Cancer survivor and Tour de France winner Lance Armstrong visited Capitol Hill recently in an effort to spur government action in the battle against cancer. Armstrong testified before the Senate Health, Education, Labor, and Pensions committee hearing on May 8, 2008.
"It's time for our country to refocus and relaunch a comprehensive war on this disease," Armstrong told the committee.
In 1996 Armstrong was diagnosed with testicular cancer that spread to his lungs and brain. He survived his battle with cancer and went on to win the Tour de France cycling race seven times.
Armstrong appeared on Capitol Hill with Elizabeth Edwards, wife of former Senator John Edwards. Mrs. Edwards was diagnosed with breast cancer in 2004 and continues to fight the disease.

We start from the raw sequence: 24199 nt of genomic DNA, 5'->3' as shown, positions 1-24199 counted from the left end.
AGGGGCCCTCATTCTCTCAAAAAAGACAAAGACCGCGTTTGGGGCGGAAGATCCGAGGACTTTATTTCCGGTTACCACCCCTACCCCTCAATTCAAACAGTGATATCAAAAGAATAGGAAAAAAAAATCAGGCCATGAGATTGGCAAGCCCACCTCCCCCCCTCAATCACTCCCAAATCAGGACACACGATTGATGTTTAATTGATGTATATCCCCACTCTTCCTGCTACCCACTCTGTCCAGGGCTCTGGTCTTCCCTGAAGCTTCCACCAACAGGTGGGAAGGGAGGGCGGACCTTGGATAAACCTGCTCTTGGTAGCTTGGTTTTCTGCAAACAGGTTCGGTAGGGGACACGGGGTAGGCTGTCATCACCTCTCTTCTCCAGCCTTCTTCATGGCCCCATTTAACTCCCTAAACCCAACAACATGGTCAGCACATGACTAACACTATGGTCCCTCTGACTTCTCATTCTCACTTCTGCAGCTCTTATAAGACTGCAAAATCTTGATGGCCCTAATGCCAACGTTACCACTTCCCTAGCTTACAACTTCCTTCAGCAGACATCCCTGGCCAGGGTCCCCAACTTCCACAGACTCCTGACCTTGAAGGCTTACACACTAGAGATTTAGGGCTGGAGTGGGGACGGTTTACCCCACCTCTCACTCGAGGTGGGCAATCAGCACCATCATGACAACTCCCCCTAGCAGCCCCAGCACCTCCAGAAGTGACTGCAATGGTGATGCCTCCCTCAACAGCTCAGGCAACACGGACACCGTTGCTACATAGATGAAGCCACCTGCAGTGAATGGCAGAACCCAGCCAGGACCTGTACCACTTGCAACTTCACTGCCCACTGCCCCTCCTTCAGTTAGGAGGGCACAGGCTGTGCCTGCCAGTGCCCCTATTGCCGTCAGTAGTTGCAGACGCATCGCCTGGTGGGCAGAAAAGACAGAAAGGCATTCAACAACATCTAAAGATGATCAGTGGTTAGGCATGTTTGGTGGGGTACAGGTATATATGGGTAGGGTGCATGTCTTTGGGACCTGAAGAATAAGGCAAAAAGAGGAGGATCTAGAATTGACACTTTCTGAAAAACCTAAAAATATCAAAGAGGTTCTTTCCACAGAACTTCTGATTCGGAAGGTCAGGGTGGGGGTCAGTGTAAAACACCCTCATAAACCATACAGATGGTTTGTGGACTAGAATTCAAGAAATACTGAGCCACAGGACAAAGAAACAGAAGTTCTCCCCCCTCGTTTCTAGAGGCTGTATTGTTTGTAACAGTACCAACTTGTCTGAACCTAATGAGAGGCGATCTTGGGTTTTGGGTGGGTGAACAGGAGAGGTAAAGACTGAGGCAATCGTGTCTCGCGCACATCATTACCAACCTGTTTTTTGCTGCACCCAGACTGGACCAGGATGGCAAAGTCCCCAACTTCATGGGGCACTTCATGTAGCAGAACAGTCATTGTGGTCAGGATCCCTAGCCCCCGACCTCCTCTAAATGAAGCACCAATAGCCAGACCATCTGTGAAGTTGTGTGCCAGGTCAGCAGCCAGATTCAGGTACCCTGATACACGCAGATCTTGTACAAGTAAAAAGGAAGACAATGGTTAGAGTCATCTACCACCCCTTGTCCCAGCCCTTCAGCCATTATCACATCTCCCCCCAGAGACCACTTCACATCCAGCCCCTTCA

"I urge you to reform healthcare responsibly, morally and aggressively and save millions of us," said Edwards.
Armstrong is backing legislation sponsored by Sen. Edward Kennedy, D-Mass., and Sen. Kay Bailey Hutchison, R-Texas, to create a more comprehensive approach to fighting cancer.
The legislation is intended to encourage more coordination of cancer research, prevention and treatment. The legislation would give more money to the National Cancer Institute and other public research agencies.
According to an AFP report, the annual budget of the National Cancer Institute, which is the primary federally funded US agency for cancer research, has remained flat since 2004.